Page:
The view from above has changed in downtown Rochester. City Hall has a new roof and it's green. Over the past few weeks, crews have been working hard to transform this space with the plant, sedum. "It's a succulent plant that is drought resistent. It requires very little maintenence and is basically rolled out in mats like sod. There about 4 inches of soil under the mats that plants grow into," says Anne Spaulding the Sr. Environmental Specialist for the City of Rochester.
The project was paid for with a grant from the DEC The idea is to improve water quality, by filtering some of the runoff. "Stormwater that normally would fall on the roof and go down into the storm drain picking up any pollutants is basically retained by the plants and used by the plants," says Spaulding.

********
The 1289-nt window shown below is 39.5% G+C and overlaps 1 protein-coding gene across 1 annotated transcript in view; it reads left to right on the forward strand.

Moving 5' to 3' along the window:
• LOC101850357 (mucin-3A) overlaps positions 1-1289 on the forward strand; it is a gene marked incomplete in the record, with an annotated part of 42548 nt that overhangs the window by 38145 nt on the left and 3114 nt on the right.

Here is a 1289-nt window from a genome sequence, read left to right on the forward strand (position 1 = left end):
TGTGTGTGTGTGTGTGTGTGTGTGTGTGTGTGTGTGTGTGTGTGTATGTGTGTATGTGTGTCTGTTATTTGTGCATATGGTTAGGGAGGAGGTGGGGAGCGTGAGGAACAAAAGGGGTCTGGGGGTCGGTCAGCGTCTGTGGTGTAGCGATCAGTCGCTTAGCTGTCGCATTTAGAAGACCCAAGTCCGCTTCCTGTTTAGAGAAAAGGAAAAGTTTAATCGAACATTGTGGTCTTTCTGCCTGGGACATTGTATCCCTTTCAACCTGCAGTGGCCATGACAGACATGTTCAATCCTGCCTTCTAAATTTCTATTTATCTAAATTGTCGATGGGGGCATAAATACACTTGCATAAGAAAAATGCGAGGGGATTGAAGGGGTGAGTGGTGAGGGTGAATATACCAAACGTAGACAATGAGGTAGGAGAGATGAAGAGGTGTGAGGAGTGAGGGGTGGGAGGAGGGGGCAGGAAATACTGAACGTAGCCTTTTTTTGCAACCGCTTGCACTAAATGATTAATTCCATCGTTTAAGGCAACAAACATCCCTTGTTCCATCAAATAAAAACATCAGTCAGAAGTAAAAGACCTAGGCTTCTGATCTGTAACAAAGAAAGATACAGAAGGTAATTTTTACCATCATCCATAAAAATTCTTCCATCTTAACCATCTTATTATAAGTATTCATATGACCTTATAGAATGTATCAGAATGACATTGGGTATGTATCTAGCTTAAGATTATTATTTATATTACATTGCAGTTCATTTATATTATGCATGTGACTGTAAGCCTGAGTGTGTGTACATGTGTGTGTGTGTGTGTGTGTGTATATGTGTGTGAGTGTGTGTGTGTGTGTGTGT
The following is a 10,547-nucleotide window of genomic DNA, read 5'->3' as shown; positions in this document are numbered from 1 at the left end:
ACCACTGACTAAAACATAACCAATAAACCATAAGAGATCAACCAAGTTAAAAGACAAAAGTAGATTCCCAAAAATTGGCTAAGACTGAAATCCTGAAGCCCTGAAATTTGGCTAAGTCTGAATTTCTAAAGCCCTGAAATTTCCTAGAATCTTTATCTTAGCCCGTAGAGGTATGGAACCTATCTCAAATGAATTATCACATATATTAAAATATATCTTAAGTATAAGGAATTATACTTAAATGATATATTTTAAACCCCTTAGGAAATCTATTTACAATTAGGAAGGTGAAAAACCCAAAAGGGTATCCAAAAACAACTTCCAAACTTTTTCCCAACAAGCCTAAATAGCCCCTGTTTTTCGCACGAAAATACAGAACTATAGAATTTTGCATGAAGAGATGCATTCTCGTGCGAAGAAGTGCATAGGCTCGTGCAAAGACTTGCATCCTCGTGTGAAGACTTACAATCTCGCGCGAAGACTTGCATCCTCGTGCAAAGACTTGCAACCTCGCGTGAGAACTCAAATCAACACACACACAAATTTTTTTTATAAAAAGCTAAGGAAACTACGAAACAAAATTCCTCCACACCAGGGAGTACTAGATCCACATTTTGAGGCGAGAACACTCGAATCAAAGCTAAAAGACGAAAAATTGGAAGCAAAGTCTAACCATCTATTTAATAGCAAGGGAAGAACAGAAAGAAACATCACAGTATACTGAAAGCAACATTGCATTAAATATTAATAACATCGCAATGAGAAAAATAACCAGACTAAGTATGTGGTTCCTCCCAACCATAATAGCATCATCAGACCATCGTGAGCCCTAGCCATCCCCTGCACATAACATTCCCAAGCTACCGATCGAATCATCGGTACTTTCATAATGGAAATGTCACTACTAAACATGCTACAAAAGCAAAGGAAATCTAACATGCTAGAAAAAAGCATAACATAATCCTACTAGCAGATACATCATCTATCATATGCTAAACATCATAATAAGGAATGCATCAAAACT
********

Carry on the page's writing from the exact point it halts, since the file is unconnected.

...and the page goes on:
But there are other added benefits too. Green roofs help save energy because they keep the building cooler in the summer. The city will know just how well this is working. They will be monitoring the temperature on the green roof and on other more traditional roofs in the city.
"Green roofs are becoming more popular in cities and when you look at the aerial view of a city, there are lots of impervious surfaces and lots of those surfaces are roofs. So it's a real good opportunity for stormwater managment and to reduce energy costs for buildings in large cities," Spaulding adds.
As part of this same grant, the city already plans to put a green roof on another smaller, building. If these initial projects are a big success- they may look to add more in the future.